A Warming Evening
On a cold February Evening a group of intrepid Drammers met at The Rutland Arms Hotel, in Bakewell for the now legendary Wee Dram Winter Warmers Tasting. Actually it was the third time we had hosted this Tasting in February, having done the same whiskies at The Telmere Lodge, Chesterfield, and The Flying Childers, Stanton in the Peak.
The idea behind this tasting is to gather together six whiskies with great finishes to keep you warm until spring comes.
Glenturret – Triple Wood – 43% more info
This distillery is situated in Crieff, Perthshire, founded in 1775, one of the oldest in the Highlands. It’s one of the main whiskies to be used in the Famous Grouse Blend – which sells about 36 million bottles a year. The distillery is home to the Famous Grouse Experience, which I believe is a sort of Disneyland for the whisky fan. Incidentally The Famous Grouse Experience is the second most visited tourist attraction in Scotland next to Edinburgh Castle, not sure if that’s a good or a bad thing.
They have recently released a new range, a Sherry Cask, a Peated version, and this one the Triple wood. They don’t have an age statement then there is more flexibility available when doing a bottling they can use older and younger whisky. As the name suggests it is matured in three different types of cask; American White Oak ex-sherry Casks, European Oak Ex-sherry casks, and American Oak ex-Bourbon casks. This is a really elegant whisky with a lot of tropical fruity notes.
Arran Malt – 12y/o – 52.9% more info
Founded in 1995, by Harold Currie and it’s still an independent company. Harold wanted a small scale operation; they do 750,000 litres a year, but didn’t want a very heavy, peaty style like a lot of the other Island malts so Arran is a gentle softer style of whisky.
This expression is a cask strength version, 52.9%, a little water helps, The flavour is more Citrus Fruits, but the body is fuller, and the finish is surprisingly long.
Glen Scotia – Double Cask – 46% more info
Situated in Campbeltown and founded in 1832. Campbeltown is a whisky region in its own right. At its height it had 33 distilleries, not bad for a town of only 3000 people. Today Glen Scotia is one of only 3 operating distilleries in Cambeltown.
The owners, Loch Lomond distillers, have recently released this bottling, matured in oak casks 2nd or 3rd fill , and finished in 1st fill Ex-bourbon casks and then transferred to ex- Pedro Ximinex casks. Making a complex sweet whisky. This whisky was a real star at all the tastings, and one I particularly enjoyed.
The Macallan – Amber – 40% more info
This very famous distillery sits above the Spey at Easter Elchies near Craigellachie, founded in 1824. It’s owned by Edrington Group. Back in the 1960’s Macallan decided they were going to be the Rolls Royce of Single Malt whisky. In 1965 they increased the number of stills from 6-12. In 1974 & 75 more stills were added making 21. In spring 2015 work was started on doubling the size of the distillery, it’s expected to be finished in 2017.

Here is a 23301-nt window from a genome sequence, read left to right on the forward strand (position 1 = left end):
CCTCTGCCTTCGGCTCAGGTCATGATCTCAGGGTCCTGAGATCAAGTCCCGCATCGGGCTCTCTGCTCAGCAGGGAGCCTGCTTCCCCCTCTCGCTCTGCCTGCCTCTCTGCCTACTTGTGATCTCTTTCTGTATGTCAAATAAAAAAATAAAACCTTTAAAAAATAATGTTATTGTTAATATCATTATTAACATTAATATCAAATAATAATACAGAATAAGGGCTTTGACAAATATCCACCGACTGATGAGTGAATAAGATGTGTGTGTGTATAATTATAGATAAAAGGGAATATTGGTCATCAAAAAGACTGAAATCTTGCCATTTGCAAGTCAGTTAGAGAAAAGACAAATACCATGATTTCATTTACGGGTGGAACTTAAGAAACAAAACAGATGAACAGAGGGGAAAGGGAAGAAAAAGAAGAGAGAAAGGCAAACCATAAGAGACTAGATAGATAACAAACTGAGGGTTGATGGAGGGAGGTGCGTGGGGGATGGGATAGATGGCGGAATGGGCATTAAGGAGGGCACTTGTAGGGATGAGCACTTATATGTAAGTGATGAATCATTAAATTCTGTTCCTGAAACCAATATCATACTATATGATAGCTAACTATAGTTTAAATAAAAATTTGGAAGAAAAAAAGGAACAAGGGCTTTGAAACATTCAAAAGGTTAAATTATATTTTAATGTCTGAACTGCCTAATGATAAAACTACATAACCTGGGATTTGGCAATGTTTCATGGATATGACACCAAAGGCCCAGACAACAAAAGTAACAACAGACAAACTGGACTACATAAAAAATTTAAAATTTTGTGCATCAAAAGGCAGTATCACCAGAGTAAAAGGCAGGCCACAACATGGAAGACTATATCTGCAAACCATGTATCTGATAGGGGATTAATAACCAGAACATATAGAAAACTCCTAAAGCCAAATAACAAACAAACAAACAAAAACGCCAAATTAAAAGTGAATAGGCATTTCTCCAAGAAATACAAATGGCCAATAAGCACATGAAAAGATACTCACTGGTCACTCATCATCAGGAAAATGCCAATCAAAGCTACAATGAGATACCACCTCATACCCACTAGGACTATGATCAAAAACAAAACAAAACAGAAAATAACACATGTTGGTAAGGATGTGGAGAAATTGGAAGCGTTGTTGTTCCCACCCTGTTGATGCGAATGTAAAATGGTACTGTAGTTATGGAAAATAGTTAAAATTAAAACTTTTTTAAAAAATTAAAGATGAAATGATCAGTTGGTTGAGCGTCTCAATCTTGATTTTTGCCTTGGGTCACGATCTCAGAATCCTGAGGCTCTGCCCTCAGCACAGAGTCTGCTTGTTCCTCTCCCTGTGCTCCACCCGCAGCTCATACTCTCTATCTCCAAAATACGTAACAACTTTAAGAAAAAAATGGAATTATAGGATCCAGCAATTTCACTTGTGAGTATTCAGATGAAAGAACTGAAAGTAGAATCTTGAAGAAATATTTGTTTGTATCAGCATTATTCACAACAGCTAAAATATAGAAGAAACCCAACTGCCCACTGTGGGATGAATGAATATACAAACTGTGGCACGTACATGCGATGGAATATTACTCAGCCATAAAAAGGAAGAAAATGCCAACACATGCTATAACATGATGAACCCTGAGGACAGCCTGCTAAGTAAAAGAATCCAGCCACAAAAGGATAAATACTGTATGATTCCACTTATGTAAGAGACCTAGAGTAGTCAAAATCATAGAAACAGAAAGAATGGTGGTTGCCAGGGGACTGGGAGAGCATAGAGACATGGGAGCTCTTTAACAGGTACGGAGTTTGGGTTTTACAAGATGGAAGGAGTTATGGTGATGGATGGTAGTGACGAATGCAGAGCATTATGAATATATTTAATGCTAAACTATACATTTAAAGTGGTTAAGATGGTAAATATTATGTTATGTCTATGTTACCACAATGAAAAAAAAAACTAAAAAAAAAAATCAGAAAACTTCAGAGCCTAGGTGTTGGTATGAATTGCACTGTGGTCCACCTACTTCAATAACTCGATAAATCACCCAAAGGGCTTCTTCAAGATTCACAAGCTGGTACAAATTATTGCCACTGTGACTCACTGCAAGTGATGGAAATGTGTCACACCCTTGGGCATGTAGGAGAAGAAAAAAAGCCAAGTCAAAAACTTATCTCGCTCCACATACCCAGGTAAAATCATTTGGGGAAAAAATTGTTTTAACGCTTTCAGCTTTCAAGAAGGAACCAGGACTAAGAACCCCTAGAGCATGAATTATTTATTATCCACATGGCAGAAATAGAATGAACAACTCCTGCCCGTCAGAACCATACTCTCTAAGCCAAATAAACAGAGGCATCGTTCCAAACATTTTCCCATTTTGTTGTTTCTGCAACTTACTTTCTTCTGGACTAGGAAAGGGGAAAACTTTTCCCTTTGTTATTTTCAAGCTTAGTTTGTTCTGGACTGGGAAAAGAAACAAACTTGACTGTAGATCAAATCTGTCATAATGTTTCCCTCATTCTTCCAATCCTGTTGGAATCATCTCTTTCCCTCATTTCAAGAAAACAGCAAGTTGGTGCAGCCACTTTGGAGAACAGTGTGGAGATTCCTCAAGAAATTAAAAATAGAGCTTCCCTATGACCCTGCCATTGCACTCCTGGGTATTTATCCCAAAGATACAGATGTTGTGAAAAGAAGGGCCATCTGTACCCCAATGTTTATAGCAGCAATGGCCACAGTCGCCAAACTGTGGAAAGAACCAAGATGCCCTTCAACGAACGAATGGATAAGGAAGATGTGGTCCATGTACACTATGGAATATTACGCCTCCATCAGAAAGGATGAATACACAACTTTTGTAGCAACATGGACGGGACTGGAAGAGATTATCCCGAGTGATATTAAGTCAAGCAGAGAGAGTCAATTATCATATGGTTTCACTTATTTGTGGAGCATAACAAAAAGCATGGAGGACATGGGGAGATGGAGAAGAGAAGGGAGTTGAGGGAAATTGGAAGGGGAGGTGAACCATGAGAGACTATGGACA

The stills are all small and have sharp angled Lyne arms, giving a rich, heavy complex spirit. For the casks they choose the trees, Spanish Oak, have them cut and let them dry in the Andalucian Sun for 11 months so they are well seasoned before they are made up into casks. They are then lent to Sherry Bodegas for maturing sherry, and then shipped, whole, to Speyside for maturing The Macallan. Due to their great success in recent years they have dropped using age statements, this expression is called Amber, which refers to the colour, the colours are natural, so the darker the whisky the more mature.
Aberlour A bunadh – Batch 53 – 59.7% more info
The distillery is situated on the edge of Charlestown of Aberlour, a lovely little town on the banks of the river Spey, also home to Walkers Shortbread. The distillery was founded in 1826 and is today owned by Chivas Brothers who are part of Pernod Richard a French Company. France is the biggest Export market of Scotch Whisky in volume and Aberlour is very popular single Malt in France, and is now the 6th bestselling single malt Worldwide.
This bottling is called A bunadh which is Galic for The Original and it’s supposed to taste how a single malt would have tasted at the end of the 19th Century. Rich sherry cask matured, very strong, and each batch is slightly different.
This is the ultimate winter warmer whisky makes you want to lay a large fire and sink into a leather armchair, and as you sit there you might just think to yourself “I’d look really good in a smoking jacket”.
Bowmore 15 y/o – Darkest – 43% more info
From the magical Island of Islay, the oldest distillery on the Island. The town of Bowmore was laid out by, the Laird, Daniel Campbell, The Younger in the 1760’s. In 1779 Daniel encouraged the distiller John Simson to open a distillery in the town of Bowmore. The Campbells were always considered the kings men and because of this Islay and Jura were exempted from the Scottish Board of Excise until 1797, the levies being collected by the Laird. The town is dominated by a lovely round church, round so the devil can’t hide in the corners. Why the devil should be in church when there’s a perfectly good distillery down the road is anyone’s guess.
Bowmore is not quite as peaty as some of the Islay whiskies only 25 phenols ppm. This bottling is one of my favourite whiskies, the whisky is matured in a combination of European Oak and American Oak casks, but spends the last part of the maturation in fresh 1st fill Oloroso Sherry casks, also the casks are placed in Bowmore’s number 1 warehouse which is right on the beach. The whisky turns out very complex with rich fruit cakey flavour, with “bonfire on the beach” peatyness, and that perfect balance of roundedness and edge that comes with a good 15 year old whisky.